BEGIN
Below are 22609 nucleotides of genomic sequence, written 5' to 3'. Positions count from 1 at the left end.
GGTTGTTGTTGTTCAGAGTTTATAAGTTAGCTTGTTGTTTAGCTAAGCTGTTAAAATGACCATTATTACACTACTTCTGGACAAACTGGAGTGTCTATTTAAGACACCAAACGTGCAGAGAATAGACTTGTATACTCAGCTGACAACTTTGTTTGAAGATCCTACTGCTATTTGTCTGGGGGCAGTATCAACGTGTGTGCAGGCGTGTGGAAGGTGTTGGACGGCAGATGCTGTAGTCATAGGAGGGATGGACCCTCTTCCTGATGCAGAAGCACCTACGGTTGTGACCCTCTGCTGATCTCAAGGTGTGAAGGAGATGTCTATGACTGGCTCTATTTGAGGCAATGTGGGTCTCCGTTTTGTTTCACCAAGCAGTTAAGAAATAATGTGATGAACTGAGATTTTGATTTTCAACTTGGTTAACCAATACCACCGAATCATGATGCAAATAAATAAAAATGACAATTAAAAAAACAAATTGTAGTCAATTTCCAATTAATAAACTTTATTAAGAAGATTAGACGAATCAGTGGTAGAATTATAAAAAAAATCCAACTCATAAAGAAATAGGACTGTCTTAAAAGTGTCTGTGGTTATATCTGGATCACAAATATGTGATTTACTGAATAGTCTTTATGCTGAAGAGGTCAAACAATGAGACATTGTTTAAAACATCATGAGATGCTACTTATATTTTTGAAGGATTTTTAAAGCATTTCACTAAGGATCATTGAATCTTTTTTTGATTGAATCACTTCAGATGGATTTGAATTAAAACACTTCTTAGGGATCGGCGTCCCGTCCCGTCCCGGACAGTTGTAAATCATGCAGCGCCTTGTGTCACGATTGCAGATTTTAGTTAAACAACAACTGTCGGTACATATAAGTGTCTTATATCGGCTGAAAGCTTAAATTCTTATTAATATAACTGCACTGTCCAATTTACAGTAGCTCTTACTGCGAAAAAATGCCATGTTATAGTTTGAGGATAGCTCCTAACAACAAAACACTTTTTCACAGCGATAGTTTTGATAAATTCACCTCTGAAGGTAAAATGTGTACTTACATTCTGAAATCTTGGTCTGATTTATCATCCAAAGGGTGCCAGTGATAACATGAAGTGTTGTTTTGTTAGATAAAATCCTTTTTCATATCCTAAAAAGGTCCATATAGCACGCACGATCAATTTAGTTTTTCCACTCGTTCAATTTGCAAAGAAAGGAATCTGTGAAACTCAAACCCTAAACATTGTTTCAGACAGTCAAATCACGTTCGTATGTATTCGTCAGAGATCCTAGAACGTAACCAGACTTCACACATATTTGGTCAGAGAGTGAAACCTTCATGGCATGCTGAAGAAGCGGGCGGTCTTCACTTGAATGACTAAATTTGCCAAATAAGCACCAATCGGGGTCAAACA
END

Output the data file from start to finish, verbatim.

Below are 22609 nucleotides of genomic sequence, written 5' to 3'. Positions count from 1 at the left end.
GGTTGTTGTTGTTCAGAGTTTATAAGTTAGCTTGTTGTTTAGCTAAGCTGTTAAAATGACCATTATTACACTACTTCTGGACAAACTGGAGTGTCTATTTAAGACACCAAACGTGCAGAGAATAGACTTGTATACTCAGCTGACAACTTTGTTTGAAGATCCTACTGCTATTTGTCTGGGGGCAGTATCAACGTGTGTGCAGGCGTGTGGAAGGTGTTGGACGGCAGATGCTGTAGTCATAGGAGGGATGGACCCTCTTCCTGATGCAGAAGCACCTACGGTTGTGACCCTCTGCTGATCTCAAGGTGTGAAGGAGATGTCTATGACTGGCTCTATTTGAGGCAATGTGGGTCTCCGTTTTGTTTCACCAAGCAGTTAAGAAATAATGTGATGAACTGAGATTTTGATTTTCAACTTGGTTAACCAATACCACCGAATCATGATGCAAATAAATAAAAATGACAATTAAAAAAACAAATTGTAGTCAATTTCCAATTAATAAACTTTATTAAGAAGATTAGACGAATCAGTGGTAGAATTATAAAAAAAATCCAACTCATAAAGAAATAGGACTGTCTTAAAAGTGTCTGTGGTTATATCTGGATCACAAATATGTGATTTACTGAATAGTCTTTATGCTGAAGAGGTCAAACAATGAGACATTGTTTAAAACATCATGAGATGCTACTTATATTTTTGAAGGATTTTTAAAGCATTTCACTAAGGATCATTGAATCTTTTTTTGATTGAATCACTTCAGATGGATTTGAATTAAAACACTTCTTAGGGATCGGCGTCCCGTCCCGTCCCGGACAGTTGTAAATCATGCAGCGCCTTGTGTCACGATTGCAGATTTTAGTTAAACAACAACTGTCGGTACATATAAGTGTCTTATATCGGCTGAAAGCTTAAATTCTTATTAATATAACTGCACTGTCCAATTTACAGTAGCTCTTACTGCGAAAAAATGCCATGTTATAGTTTGAGGATAGCTCCTAACAACAAAACACTTTTTCACAGCGATAGTTTTGATAAATTCACCTCTGAAGGTAAAATGTGTACTTACATTCTGAAATCTTGGTCTGATTTATCATCCAAAGGGTGCCAGTGATAACATGAAGTGTTGTTTTGTTAGATAAAATCCTTTTTCATATCCTAAAAAGGTCCATATAGCACGCACGATCAATTTAGTTTTTCCACTCGTTCAATTTGCAAAGAAAGGAATCTGTGAAACTCAAACCCTAAACATTGTTTCAGACAGTCAAATCACGTTCGTATGTATTCGTCAGAGATCCTAGAACGTAACCAGACTTCACACATATTTGGTCAGAGAGTGAAACCTTCATGGCATGCTGAAGAAGCGGGCGGTCTTCACTTGAATGACTAAATTTGCCAAATAAGCACCAATCGGGGTCAAACA